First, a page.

However, the ADP report does add value: it reports the job loss by firm size. This is different from the BLS breakdown, which is by industry.

The chart illustrates monthly contributions to total payroll growth by size of firm: large, medium, and small, which account for 17%, 39%, and 44% of the total private payroll, respectively. In the first quarter of 2008, large firms contributed the largest share to the payroll decline; however, since July 2008, it is the medium-sized firms (50-499 employees) that are contributing to the bulk of the payroll decline.

However, the announced layoffs are all at the large firms, which is tracked by Forbes:
But the ADP report suggests that this is only the tip of the iceberg: the hemorrhaging of jobs is occurring largely (no pun intended) across the small- and medium-sized firms.

Rebecca Wilder

Thursday, May 7, 2009

Google's googopoly

This is kind of interesting. Last week, Edward Harrison at the Credit Writedowns blog "ranted" about the Feedburner's RSS Feed Service now owned by Google. Here is what he said about Google:
I could end my little blurb there, but I am REALLY frustrated with all of this and want to make this post a little rant about FeedBurner and the mother ship Google. You see, FeedBurner was a much more reliable and better tool before it was acquired by Google. I like Google’s services (News, Reader, Mail - they are all excellent. I especially like Google Checkout), but it is becoming increasingly evident that in many areas the company has too much power on the Internet with few reliable alternatives.
RW: This is a common theme around the internet: Google has too much power; I call this the googopoly. Well, it looks like the Department of Justice is looking into Google's market share. I imagine that it is difficult to define market share and anti-competitive behavior on the internet; but apparently, they are trying. From Fortune:
The Justice Department is taking a closer look at Google's settlement with authors and publishers over how material will be accounted for on Google's book search service. And the Federal Trade Commission is wondering whether the boards of Google (GOOG, Fortune 500) and Apple (AAPL, Fortune 500) are a bit too close.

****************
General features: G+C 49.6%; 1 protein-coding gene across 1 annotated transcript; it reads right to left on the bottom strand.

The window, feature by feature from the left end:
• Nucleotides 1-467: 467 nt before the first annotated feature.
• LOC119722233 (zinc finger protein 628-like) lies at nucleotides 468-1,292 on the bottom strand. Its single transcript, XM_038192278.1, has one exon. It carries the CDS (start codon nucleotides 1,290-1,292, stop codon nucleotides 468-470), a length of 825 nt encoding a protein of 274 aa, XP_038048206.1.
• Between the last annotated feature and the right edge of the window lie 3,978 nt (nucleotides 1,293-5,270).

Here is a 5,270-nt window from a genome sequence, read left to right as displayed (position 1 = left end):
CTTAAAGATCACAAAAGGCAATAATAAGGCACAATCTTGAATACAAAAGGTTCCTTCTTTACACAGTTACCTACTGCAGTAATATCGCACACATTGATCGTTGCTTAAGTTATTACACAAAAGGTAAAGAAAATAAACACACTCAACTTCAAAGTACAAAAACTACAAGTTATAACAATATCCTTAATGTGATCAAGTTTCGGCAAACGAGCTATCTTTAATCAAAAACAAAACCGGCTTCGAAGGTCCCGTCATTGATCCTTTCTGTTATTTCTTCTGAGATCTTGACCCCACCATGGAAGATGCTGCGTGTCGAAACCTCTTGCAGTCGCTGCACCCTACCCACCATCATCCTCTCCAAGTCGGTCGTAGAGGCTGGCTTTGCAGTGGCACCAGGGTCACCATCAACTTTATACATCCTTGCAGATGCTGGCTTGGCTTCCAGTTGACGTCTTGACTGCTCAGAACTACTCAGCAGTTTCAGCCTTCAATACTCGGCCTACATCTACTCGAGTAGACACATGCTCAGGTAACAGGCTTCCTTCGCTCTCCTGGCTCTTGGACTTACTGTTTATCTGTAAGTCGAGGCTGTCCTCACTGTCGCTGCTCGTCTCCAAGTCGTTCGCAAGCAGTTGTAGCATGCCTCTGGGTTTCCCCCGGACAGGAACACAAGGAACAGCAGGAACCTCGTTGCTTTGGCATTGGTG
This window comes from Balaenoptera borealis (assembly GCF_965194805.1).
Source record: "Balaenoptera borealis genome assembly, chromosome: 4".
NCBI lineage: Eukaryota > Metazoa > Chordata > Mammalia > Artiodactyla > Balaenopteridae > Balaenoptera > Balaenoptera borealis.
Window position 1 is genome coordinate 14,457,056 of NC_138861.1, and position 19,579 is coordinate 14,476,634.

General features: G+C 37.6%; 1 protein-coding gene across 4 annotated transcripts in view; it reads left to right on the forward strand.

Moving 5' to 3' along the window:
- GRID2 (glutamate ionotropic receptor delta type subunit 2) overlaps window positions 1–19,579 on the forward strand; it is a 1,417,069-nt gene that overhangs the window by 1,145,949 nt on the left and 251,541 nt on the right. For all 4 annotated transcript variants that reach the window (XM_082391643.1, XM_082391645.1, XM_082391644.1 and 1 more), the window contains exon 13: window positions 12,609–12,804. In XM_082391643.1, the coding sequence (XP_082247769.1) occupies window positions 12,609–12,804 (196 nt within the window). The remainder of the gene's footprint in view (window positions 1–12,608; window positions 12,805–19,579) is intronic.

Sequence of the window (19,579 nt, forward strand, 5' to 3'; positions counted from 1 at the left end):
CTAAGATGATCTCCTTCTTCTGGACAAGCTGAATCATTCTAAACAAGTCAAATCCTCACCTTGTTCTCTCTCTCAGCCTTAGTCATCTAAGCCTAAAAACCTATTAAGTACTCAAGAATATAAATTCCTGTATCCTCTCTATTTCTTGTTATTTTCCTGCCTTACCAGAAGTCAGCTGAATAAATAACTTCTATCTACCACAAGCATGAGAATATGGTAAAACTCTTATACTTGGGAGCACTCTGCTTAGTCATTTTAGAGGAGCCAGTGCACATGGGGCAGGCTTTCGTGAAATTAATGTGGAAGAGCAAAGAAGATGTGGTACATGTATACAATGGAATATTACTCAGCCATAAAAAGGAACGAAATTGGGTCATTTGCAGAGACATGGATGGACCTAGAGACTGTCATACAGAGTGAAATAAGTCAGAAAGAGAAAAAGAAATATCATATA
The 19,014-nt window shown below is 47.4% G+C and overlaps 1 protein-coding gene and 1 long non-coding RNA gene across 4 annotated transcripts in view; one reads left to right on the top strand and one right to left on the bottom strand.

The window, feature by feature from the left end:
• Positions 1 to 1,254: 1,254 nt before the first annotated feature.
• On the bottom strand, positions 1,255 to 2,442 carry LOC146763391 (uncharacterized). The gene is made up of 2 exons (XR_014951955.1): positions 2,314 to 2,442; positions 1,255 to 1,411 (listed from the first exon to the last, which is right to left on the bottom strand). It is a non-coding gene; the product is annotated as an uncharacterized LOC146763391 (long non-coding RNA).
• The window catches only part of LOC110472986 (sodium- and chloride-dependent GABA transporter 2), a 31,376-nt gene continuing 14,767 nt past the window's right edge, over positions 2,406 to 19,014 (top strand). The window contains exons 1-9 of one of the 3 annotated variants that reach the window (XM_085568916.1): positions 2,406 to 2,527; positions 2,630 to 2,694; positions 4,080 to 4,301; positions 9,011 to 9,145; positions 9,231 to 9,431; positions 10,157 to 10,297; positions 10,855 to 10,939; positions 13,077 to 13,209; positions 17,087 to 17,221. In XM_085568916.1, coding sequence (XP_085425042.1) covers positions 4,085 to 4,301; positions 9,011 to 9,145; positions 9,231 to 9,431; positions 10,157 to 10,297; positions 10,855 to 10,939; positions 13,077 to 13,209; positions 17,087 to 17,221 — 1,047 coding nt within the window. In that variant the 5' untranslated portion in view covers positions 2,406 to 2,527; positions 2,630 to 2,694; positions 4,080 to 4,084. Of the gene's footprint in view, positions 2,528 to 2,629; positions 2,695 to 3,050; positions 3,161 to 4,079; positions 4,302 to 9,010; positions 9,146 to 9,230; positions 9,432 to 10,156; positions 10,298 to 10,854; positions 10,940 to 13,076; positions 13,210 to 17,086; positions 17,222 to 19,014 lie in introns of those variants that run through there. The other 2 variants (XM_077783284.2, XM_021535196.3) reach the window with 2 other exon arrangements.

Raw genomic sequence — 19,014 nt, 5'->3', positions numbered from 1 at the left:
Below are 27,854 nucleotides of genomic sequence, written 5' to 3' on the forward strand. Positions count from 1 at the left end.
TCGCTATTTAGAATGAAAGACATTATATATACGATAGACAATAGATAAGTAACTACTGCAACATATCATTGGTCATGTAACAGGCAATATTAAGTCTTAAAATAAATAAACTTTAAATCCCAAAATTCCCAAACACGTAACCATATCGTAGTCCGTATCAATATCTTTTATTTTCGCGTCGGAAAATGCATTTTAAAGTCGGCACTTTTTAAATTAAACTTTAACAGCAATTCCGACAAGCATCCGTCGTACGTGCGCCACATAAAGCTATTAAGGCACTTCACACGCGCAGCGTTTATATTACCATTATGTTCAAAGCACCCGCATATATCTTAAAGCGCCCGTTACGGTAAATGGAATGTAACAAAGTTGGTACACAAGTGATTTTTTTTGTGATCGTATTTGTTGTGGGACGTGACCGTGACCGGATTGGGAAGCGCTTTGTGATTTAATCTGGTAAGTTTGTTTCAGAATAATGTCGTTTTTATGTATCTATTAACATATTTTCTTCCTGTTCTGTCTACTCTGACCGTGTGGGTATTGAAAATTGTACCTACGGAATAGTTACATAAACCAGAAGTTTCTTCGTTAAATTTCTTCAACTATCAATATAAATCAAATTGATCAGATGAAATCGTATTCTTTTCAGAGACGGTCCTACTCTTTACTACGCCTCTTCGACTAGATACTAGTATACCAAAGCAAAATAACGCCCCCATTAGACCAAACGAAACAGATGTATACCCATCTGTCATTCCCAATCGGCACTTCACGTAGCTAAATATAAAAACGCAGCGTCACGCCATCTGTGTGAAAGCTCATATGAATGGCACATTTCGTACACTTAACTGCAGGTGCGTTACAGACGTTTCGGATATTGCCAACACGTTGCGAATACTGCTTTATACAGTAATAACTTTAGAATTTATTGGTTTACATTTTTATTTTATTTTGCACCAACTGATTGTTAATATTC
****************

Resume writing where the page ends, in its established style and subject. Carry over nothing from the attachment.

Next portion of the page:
It was bound to happen: Google couldn't get this dominant - with 76% of the search market - without attracting some attention in DC. The question is whether the company has played by the rules in gaining its status.

The last thing the "do no evil" company wants is a rehash of Microsoft's situation in the 1990s.

Google has a number of explanations for why it plays fair.

For one, the company likes to say its competition is "just one click away." In other words, there's nothing really preventing users from switching to another search engine - aside from sheer habit - if they want to find better results.

It doesn't sound like anything is going to come of this right away. But it is food for thought.

Rebecca Wilder

World economic reports (May 1- 7): the economic decline abates

This week's peek at the global economy shows some economic calm. The signs of hope remain mostly in the soft data - US and China purchasing managers surveys posting consecutive monthly growth - while the hard data - export growth, inflation, and unemployment - continue to deteriorate. Going forward, the story that "economies are declining less quickly" is gaining some momentum. And for some, a turning point may be on the horizon.